Checklist: 50 criteria for MBA programs

Now to the actual MBA checklist: Of course, this cannot make the final decision for you. The Assessment and prioritization Please adapt the individual criteria to your personal goals.

The criteria listed here will help you all the more, not to forget any relevant point. And the more thoroughly you analyze your choice in advance and the more extensive the information base, the better your decision.

    Questions of principle

  • Why do I even want to get an MBA degree?
  • Why now?
  • What career goal am I currently pursuing: professional reorientation, international career, specialized career path?
  • Do you have any idea of ​​the position you are aiming for with the MBA?
  • Will the MBA program bring me closer to my professional goal?
  • How long can / should the MBA program last?
  • In which country do I want to do the MBA?
  • Can I finance this MBA program?
  • Can I get my job and studies under one roof?
  • Am I willing to accept any impairments in my private life?
  • Do my partner, family and friends also accept this?
  • Do I have the personal perseverance and self-discipline for such a degree?
  • Which business school suits my learner type best?
  • Questions about the business school

  • Which accreditations (MBA certificate) does the business school have?
  • How is the MBA evaluated and assessed nationally and internationally from there?
  • What position does the degree have in the various MBA rankings?
  • What reputation does the university have - especially with potential employers?
  • Which lecturers teach there, what is their background?
  • Do the lecturers have their own management experience?
  • How many executives have their say in the course and do they come from my industry?
  • Is the educational institution independent or connected to an educational institution?
  • How many students graduated there, what is the dropout rate?
  • Are there any public reports from alumni about the course?
  • Are these credible and convincing?
  • Does the school advertise (unrealistic) success and money-back guarantees?
  • Do the provider's promises feel serious?
  • Questions about the MBA program

  • Do I meet all the formal requirements of the MBA program?
  • Is a one-year or two-year program best for me?
  • What information does the school itself put on its homepage? Are there any FAQs?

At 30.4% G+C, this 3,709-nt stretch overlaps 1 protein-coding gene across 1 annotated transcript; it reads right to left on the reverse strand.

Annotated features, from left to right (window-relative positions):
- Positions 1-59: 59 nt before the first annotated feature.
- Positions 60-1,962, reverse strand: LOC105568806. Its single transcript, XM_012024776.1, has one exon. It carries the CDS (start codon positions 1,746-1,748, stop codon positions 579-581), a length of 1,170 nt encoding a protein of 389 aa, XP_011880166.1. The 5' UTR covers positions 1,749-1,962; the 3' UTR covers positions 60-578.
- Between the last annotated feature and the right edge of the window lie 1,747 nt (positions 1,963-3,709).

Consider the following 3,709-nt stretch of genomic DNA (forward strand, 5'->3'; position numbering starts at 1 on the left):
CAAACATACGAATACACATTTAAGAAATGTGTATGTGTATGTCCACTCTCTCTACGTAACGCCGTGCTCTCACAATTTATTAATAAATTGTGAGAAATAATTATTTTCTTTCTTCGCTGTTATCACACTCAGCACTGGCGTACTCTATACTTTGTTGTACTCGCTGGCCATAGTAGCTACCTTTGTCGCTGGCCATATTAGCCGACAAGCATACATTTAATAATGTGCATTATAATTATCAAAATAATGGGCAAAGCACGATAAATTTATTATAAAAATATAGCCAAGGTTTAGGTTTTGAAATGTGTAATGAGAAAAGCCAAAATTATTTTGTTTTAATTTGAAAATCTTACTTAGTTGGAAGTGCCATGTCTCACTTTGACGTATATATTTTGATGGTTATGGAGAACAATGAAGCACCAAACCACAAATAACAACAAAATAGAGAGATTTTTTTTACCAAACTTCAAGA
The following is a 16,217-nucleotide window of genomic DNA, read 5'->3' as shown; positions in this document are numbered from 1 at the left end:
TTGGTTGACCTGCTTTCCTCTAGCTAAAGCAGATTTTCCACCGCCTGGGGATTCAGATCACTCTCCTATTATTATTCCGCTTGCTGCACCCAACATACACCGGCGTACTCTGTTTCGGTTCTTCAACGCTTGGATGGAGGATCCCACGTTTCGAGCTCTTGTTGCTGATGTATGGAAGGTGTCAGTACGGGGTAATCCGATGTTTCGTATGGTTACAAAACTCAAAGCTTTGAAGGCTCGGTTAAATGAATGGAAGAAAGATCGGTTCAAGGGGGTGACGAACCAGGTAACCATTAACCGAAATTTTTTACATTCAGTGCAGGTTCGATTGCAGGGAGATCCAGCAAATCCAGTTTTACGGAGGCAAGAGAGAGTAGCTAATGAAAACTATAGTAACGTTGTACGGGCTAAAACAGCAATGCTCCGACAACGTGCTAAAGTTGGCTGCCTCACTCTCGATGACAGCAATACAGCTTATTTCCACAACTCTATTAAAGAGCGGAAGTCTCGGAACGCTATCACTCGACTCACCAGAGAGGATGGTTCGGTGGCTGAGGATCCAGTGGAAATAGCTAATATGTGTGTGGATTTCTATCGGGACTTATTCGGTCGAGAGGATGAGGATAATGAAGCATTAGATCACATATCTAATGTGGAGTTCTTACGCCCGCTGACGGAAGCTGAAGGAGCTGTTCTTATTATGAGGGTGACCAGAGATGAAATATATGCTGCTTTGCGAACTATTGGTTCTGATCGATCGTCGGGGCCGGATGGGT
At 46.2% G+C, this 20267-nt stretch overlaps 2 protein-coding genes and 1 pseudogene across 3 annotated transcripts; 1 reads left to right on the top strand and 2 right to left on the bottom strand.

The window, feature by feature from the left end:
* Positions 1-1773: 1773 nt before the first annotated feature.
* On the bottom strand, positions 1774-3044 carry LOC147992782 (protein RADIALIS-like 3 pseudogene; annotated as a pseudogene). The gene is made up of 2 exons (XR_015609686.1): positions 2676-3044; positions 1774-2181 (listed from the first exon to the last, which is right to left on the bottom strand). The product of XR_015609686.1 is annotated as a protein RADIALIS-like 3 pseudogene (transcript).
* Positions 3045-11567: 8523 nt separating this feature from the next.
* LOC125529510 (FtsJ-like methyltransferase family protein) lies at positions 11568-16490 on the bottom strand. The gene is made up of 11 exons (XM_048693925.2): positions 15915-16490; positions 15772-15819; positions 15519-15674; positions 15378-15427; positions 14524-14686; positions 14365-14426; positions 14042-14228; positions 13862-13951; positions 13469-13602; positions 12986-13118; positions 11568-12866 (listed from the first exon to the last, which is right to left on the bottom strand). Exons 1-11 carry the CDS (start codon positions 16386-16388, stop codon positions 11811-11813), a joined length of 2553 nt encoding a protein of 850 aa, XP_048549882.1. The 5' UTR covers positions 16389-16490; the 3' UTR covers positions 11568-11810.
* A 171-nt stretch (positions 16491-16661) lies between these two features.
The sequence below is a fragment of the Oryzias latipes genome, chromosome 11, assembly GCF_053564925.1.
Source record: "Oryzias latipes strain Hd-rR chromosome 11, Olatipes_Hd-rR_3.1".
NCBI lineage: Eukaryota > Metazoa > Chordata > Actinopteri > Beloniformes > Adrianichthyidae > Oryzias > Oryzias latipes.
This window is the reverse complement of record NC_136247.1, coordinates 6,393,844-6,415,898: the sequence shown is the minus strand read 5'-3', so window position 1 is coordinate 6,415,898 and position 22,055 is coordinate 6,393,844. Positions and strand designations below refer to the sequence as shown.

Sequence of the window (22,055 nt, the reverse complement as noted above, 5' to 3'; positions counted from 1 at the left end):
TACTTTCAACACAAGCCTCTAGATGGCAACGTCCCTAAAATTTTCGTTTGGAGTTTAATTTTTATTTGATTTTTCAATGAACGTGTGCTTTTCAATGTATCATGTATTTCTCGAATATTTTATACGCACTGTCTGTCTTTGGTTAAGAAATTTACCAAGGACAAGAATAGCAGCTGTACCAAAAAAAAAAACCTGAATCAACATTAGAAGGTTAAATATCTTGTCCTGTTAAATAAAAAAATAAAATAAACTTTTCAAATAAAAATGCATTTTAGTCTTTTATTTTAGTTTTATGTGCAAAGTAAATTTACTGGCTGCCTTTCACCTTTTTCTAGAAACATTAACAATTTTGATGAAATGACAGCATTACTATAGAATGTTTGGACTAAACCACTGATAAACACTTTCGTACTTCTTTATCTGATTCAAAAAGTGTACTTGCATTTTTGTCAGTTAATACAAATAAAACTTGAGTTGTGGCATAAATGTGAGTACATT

• Are the contents of the MBA program clear and technically correct?
  • Does the course differ significantly from a thematically related master’s degree?
  • Are there sufficient management elements in the modules?
  • How high is the practical relevance in the curriculum and module plan?
  • Is the content up-to-date and relevant to my goals?
  • Are the teaching and learning materials structured convincingly?
  • How do the teaching and learning materials compare to other offers?
  • What role does e-learning play in the course and is it used sensibly?
  • Is the time structure of the MBA compatible with my working hours?
  • Communication questions

  • How (quickly) does the business school react to inquiries?
  • Are the statements specific and competent or vague?
  • Do the answers remain polite even if you have critical questions?
  • Can the lecturers be reached and approached during the course?
  • What channels do you use to contact the lecturers?
  • Questions about compatibility

  • How does my employer feel about the planned MBA course?
  • Does the employer even cooperate with the MBA provider?
  • Will he support me (financially)?
  • Does it have requirements for a degree?
  • Or can a promotion even be negotiated afterwards?
  • How important is the MBA title to my current employer?
  • Is a doctorate (doctoral title) possibly rated higher?

The whole MBA checklist you can - as usual - here too Download as PDF for free. We wish you much success!

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17th October 2020Author: Jochen Mai

Jochen Mai is the founder and editor-in-chief of the career bible. The author of several books lectures at the TH Köln and is a sought-after keynote speaker, coach and consultant.